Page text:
The Cost of Shrinkage in Call Centers
As technology evolves and businesses become more customer-oriented, call centers are becoming a pivotal part of efficient customer service. However, with this rise comes the challenge of managing the workforce’s productivity, including the issue of shrinkage. Shrinkage, as defined by contact center professionals, refers to the time and resources lost when call center agents are not actively engaged in handling calls or processing customer inquiries.
📉 Shrinkage is a menace to productivity in call centers, a hindrance to goal attainment and revenue generation.
This article discusses the definition, factors, examples, and methods of reducing shrinkage in call centers. Understanding shrinkage helps managers define efficiency standards and allocate resources appropriately.
The Definition of Shrinkage in Call Centers
Shrinkage, generally defined as the difference between available and productive hours, represents the amount of time that contact center agents are unable to perform their primary responsibilities, such as answering calls or handling customer interactions.
Shrinkage is expressed in terms of a percentage of the contact center’s total hours in a day, week, or month. Factors that contribute to shrinkage include:
|Reason for Shrinkage||Shrinkage Duration|
|Scheduled breaks (lunch, tea, bathroom breaks)||1-2 hours per day|
|Unscheduled breaks (personal calls or chat with colleagues)||1-2 hours per day|
|System downtime or technical issues||0.5-1 hour per day|
|Training or coaching||1-3 hours per week|
|Management or team meetings||0.5-1 hour per day|
|Administrative tasks and email correspondence||0.5-1 hour per day|
|Adherence to schedules (waiting for calls)||0.5-1 hour per day|
Why Shrinkage is a Challenge in Call Centers?
Shrinkage is not a new concept, and it affects businesses in various industries. However, in call centers, shrinkage plays a critical role because it reduces productivity and impairs the customer experience. Since call centers are often measured by the number of calls handled in a day, the quality of the calls, and customer satisfaction, any form of time loss can be detrimental to their goals.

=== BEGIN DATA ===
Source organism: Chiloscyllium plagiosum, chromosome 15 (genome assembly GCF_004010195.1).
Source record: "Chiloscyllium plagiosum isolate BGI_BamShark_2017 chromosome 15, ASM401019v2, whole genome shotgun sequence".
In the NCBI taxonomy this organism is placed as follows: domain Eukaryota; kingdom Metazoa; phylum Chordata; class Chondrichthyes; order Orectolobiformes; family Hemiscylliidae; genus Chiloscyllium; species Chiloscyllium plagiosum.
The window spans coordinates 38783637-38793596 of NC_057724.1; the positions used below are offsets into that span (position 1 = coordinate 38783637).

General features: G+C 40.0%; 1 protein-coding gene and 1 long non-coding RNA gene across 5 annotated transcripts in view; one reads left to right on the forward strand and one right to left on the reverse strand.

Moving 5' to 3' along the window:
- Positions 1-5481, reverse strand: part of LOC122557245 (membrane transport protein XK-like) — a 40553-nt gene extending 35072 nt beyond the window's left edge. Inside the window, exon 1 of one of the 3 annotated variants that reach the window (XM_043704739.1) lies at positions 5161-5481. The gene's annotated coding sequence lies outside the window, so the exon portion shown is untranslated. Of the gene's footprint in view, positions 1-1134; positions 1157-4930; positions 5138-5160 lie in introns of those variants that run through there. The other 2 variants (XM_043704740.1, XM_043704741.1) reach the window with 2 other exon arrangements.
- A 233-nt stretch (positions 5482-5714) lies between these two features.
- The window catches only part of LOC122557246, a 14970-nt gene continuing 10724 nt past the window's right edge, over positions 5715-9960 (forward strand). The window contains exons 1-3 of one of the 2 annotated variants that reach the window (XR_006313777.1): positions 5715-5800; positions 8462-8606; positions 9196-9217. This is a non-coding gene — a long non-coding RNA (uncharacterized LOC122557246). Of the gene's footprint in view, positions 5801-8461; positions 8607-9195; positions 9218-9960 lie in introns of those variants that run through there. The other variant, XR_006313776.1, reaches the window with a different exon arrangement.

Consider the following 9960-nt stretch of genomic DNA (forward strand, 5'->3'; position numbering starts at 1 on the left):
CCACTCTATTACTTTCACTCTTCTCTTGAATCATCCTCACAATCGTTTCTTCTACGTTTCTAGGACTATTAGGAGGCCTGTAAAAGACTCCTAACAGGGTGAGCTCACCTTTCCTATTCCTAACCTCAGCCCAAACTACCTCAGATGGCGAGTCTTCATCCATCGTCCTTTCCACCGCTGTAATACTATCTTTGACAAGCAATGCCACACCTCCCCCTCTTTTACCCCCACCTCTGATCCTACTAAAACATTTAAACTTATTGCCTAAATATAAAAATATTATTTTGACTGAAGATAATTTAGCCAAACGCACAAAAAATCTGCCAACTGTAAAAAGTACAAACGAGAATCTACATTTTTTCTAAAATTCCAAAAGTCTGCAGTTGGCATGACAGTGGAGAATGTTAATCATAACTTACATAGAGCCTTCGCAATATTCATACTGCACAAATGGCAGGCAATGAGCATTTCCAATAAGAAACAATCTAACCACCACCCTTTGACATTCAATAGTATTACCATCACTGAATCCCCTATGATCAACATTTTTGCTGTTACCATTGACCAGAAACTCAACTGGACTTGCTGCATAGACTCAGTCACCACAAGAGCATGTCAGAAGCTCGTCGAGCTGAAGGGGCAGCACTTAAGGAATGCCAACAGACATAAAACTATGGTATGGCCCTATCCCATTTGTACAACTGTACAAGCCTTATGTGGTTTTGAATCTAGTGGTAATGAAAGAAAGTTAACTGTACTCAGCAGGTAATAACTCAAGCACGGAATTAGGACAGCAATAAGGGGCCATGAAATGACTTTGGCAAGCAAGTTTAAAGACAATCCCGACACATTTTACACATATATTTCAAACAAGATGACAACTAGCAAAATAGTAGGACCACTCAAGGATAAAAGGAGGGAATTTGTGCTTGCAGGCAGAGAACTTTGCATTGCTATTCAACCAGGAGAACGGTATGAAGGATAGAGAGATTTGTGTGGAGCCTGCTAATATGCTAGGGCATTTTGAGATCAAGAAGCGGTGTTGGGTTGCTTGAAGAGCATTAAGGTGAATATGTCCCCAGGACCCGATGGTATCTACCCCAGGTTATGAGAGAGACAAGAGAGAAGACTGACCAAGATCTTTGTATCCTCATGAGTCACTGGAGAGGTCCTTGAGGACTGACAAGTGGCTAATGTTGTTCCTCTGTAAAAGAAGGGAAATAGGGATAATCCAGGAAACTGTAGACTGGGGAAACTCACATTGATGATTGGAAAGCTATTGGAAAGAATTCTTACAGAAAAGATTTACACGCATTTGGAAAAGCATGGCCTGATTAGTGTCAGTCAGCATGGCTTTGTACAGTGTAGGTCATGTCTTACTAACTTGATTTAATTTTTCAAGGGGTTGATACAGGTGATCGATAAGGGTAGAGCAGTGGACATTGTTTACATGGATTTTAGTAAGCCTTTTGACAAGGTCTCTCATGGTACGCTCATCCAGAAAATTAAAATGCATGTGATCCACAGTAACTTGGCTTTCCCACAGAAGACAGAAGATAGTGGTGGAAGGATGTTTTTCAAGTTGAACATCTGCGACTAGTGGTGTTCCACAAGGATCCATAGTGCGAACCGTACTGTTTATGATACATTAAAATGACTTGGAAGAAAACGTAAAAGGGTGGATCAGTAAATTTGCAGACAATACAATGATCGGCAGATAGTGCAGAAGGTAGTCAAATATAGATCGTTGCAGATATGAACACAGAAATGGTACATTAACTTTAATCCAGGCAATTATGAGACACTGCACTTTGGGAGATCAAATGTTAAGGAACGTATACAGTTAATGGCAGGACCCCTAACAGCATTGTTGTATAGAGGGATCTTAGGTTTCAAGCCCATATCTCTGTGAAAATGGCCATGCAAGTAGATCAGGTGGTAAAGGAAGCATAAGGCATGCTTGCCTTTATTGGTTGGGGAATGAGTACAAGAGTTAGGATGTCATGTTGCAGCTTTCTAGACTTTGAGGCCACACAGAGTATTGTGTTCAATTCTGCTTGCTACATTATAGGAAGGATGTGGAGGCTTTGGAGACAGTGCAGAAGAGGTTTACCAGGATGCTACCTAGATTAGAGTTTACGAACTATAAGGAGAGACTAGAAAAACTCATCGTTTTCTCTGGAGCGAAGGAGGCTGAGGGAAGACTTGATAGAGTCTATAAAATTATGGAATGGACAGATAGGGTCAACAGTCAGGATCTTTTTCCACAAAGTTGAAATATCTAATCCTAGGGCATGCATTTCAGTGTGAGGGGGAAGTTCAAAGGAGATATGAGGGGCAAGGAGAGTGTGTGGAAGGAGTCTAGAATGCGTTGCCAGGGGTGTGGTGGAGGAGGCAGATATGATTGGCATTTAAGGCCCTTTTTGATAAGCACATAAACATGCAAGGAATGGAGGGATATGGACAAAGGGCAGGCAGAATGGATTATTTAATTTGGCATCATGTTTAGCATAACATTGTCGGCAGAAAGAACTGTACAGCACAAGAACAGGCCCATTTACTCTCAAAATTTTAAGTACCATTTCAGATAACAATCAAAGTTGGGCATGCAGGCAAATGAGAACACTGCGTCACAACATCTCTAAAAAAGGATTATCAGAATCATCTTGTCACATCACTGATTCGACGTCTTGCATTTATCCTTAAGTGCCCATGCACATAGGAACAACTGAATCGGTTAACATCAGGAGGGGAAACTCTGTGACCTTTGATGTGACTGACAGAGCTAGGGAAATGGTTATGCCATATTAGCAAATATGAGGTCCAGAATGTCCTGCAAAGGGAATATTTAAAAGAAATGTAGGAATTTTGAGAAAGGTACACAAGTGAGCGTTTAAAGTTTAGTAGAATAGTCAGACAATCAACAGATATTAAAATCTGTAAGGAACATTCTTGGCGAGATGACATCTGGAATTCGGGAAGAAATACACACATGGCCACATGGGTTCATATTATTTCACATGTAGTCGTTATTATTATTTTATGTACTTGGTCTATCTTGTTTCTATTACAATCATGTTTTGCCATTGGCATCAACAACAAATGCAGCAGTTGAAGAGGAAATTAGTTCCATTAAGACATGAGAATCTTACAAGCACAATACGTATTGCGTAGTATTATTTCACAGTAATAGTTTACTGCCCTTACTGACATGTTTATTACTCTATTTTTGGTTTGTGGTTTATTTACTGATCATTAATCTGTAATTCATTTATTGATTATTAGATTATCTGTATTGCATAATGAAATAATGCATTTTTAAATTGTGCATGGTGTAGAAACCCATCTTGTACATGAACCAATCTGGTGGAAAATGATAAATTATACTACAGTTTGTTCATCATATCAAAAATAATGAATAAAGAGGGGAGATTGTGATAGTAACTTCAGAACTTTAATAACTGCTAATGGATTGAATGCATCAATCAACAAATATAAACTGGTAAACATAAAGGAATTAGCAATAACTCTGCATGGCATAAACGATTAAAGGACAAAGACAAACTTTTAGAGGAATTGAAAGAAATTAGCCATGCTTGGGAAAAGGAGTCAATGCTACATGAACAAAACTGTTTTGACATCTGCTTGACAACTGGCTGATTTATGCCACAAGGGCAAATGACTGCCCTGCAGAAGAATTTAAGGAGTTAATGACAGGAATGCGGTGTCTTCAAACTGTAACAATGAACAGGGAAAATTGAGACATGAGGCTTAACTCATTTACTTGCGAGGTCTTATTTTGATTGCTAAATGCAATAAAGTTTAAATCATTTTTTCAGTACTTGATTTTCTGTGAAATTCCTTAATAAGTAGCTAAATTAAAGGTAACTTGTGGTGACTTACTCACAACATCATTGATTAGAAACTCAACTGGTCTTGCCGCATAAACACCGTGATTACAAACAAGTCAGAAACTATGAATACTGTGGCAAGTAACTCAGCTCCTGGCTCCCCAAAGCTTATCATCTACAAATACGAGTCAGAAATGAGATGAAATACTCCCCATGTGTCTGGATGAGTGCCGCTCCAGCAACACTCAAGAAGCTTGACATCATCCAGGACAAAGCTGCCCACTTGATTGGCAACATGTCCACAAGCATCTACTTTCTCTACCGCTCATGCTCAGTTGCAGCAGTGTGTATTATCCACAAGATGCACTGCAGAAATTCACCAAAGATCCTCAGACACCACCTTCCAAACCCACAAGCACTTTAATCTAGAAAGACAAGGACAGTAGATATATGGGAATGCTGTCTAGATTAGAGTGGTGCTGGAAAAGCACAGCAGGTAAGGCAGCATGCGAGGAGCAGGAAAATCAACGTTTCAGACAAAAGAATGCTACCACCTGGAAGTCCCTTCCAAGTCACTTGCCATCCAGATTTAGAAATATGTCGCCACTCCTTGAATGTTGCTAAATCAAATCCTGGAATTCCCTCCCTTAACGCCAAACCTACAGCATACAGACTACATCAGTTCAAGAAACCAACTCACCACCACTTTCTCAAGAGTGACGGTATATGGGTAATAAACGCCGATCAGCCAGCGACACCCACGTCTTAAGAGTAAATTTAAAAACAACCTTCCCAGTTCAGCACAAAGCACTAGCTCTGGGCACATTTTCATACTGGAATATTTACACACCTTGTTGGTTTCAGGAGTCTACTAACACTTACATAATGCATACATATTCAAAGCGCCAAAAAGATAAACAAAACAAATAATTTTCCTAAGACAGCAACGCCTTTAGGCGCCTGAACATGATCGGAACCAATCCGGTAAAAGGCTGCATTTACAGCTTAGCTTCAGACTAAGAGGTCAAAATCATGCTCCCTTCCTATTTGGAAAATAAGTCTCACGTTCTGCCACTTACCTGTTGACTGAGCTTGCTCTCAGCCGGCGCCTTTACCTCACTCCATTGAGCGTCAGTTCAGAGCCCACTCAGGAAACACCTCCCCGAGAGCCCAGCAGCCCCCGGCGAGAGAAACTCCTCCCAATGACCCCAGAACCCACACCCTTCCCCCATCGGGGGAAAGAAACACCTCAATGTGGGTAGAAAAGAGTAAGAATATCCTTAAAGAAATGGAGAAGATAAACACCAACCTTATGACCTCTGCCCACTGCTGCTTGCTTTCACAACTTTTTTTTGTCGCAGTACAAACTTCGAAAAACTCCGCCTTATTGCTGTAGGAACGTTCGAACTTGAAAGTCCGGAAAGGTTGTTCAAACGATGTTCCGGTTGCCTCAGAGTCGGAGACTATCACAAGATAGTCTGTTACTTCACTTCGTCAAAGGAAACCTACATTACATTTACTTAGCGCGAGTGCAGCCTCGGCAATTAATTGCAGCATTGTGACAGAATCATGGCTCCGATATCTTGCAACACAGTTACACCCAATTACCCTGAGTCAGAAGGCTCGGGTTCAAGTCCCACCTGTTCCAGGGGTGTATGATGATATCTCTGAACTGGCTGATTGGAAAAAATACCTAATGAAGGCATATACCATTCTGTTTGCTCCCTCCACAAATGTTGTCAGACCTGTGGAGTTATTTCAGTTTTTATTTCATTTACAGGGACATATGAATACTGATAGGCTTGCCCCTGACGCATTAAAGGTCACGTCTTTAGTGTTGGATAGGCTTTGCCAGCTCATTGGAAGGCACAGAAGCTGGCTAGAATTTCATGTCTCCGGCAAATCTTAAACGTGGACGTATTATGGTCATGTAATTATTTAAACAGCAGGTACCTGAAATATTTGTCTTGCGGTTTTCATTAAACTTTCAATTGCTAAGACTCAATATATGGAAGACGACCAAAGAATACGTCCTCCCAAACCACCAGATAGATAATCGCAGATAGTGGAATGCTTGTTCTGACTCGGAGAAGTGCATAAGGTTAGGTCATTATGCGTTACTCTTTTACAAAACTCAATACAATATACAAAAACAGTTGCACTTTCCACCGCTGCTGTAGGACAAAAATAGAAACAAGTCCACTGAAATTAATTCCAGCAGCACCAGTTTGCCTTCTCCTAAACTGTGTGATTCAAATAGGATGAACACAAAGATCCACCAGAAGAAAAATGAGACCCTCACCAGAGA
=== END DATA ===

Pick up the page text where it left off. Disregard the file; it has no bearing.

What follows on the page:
🤔 How can call center managers maintain productivity amidst shrinkage?
Factors that Impact Shrinkage in Call Centers
Several factors contribute to shrinkage in call centers. They include:
When agents have a high workload, they may suffer burnout, which leads to reduced efficiency and more shrinkage.
2. Scheduling Problems
The call center may schedule agents without considering factors like peak or off-peak periods or the agents’ preference for shifts.
3. System and Equipment Issues
A technical glitch can cause a system to go down or affect the rate of call handling by agents, leading to more shrinkage.
4. Personal Issues
Agents may have personal problems that cause them to take more unscheduled breaks, causing more shrinkage.
5. Inadequate Training
When agents are not adequately trained, it leads to inefficiency, longer call times, frustration and eventually shrinkage.
Reducing Shrinkage in Call Centers
The following methods can be implemented to minimize shrinkage in contact centers:
1. Optimizing Schedules